Yet in the way that Jehangir viewed her is where her multi-dimensional personality comes through. The life-long sway she had over him wasn’t because she gave him a child (they never had children together), or because she was beautiful (though she was). It was as historian Ira Mukhoty concludes in her book, because Jehangir found in her “felicitous blend of comforting, reassuring care and a woman with enormous talent, charisma, and ability. Noor Jahan share(d) Jahangir’s aesthetic sense and contribute(d) in many ways to the expansion of his imperial vision and legacy.” Jehangir regularly wrote of her exceptional intelligence and ability.

Her sway over the Mughal court was also unusual. Unlike any other Mughal Queen, drums    were played at Noor’s arrival. She was regularly seen issuing dictates to nobleman from her balcony. Noor also had strong influence on the aesthetic and fashion at court, apart from political astuteness, evidence of which can be seen in the many farmans (directives) that were issued in her name.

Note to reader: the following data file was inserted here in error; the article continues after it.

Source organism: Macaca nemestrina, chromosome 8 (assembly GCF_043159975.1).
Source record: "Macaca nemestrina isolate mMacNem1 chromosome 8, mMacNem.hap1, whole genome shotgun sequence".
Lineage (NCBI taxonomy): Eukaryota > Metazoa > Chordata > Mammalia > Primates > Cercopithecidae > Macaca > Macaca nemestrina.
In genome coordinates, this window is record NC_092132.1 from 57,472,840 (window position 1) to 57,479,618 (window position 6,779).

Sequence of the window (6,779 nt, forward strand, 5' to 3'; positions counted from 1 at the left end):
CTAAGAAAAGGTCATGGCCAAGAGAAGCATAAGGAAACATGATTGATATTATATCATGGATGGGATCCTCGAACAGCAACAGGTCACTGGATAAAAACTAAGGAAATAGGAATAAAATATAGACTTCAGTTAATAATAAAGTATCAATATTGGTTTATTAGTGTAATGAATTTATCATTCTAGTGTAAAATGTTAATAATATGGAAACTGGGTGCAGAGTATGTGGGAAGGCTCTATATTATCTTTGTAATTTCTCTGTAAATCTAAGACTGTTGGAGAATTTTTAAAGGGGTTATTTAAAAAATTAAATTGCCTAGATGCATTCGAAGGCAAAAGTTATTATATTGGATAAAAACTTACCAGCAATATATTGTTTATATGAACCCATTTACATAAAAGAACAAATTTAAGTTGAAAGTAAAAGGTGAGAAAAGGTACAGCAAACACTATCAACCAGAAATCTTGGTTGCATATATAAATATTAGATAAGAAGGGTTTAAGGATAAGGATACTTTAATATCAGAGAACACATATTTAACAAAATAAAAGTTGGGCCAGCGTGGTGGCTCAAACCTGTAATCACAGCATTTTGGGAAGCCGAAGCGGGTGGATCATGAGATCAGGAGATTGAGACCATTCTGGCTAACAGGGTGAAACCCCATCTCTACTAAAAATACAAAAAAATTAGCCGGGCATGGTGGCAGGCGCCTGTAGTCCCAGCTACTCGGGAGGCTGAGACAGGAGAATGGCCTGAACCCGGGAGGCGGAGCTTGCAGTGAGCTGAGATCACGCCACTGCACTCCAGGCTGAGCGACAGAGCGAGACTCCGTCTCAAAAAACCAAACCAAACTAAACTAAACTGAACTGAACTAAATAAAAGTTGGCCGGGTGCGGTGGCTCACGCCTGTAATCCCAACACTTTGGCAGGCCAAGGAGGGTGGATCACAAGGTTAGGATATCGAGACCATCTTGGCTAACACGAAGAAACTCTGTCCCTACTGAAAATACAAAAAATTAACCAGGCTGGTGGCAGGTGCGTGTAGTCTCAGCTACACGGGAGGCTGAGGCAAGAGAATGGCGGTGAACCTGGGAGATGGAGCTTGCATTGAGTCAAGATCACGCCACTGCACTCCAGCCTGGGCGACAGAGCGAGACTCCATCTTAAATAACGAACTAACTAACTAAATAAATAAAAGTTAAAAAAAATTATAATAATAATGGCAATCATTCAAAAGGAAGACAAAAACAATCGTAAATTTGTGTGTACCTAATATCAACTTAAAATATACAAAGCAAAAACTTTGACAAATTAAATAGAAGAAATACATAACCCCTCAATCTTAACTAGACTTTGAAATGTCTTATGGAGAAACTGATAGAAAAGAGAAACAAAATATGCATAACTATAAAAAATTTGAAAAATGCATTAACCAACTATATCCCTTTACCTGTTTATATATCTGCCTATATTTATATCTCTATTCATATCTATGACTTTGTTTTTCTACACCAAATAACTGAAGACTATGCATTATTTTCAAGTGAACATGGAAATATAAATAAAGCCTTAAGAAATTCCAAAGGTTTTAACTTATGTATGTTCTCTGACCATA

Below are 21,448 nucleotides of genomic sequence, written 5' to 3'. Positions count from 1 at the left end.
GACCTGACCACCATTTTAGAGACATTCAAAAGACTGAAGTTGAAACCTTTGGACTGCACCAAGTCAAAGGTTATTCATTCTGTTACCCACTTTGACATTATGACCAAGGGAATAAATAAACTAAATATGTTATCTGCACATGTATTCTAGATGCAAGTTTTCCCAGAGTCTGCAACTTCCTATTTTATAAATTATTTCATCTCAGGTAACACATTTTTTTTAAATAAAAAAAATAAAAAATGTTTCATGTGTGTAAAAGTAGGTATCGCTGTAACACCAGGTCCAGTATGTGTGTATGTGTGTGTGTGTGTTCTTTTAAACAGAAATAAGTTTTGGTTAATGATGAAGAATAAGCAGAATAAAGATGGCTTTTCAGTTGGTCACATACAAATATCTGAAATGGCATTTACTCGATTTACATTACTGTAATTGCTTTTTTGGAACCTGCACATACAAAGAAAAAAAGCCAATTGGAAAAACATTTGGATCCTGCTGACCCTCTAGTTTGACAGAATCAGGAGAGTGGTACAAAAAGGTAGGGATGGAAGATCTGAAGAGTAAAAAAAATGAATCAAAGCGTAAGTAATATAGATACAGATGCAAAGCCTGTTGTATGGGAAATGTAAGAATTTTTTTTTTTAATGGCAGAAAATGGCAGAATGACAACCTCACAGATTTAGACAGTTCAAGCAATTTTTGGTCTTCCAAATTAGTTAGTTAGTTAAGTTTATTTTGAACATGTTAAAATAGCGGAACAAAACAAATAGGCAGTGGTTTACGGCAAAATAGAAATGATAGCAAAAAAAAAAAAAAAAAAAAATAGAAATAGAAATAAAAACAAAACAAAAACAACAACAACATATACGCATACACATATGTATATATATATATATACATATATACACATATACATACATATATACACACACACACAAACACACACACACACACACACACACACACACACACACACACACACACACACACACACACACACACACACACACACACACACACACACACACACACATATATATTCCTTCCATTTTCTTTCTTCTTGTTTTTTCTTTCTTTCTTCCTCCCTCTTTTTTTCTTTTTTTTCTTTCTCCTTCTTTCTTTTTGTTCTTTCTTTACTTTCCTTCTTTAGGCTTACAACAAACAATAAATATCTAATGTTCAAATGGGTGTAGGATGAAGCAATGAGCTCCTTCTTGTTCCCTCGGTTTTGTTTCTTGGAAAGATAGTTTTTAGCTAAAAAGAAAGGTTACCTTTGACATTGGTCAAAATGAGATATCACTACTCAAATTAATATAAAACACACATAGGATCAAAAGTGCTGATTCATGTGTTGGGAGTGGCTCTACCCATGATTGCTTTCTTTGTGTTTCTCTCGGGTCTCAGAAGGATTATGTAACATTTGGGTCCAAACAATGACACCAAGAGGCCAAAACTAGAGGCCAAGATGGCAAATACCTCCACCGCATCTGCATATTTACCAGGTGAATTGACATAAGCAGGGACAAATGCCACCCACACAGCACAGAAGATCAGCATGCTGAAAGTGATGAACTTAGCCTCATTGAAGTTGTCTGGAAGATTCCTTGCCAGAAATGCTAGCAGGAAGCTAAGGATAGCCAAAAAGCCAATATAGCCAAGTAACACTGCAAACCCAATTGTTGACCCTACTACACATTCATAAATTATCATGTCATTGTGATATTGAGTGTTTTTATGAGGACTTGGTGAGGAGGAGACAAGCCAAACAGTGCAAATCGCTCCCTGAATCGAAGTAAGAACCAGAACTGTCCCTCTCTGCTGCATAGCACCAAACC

The second part of my journey in Agra covered yet another aspect of her personality, as an international trader.

In her book,  Ira Mukhoty discusses how Noor Jahan, engaged in independent  trade, had gotten several Caravan Serais (inns) built between Lahore and Agra. The serais were especially for traders and travelers to stay and rest.

While the most famous serai is in Jalandhar in Punjab, it was mentioned in an article in a local Hindi newspaper that one such caravan serai existed in Agra as well. With this article in hand and the information that it was in the northern side of Aram Bagh (the first Mughal Garden in India), I decided to go looking for it.

Madam woh toh khandahar hai (it’s in ruins and no one goes there),” at least 7-8 auto-rickshaw drivers told me, while another 5 were totally unaware of this location. They tried to be helpful and told me “Madam kis khandahar mein jaa rahe ho aap, aap Taj Mahal chale jao.” (Please go to Taj Mahal, why go to these abandoned ruins?)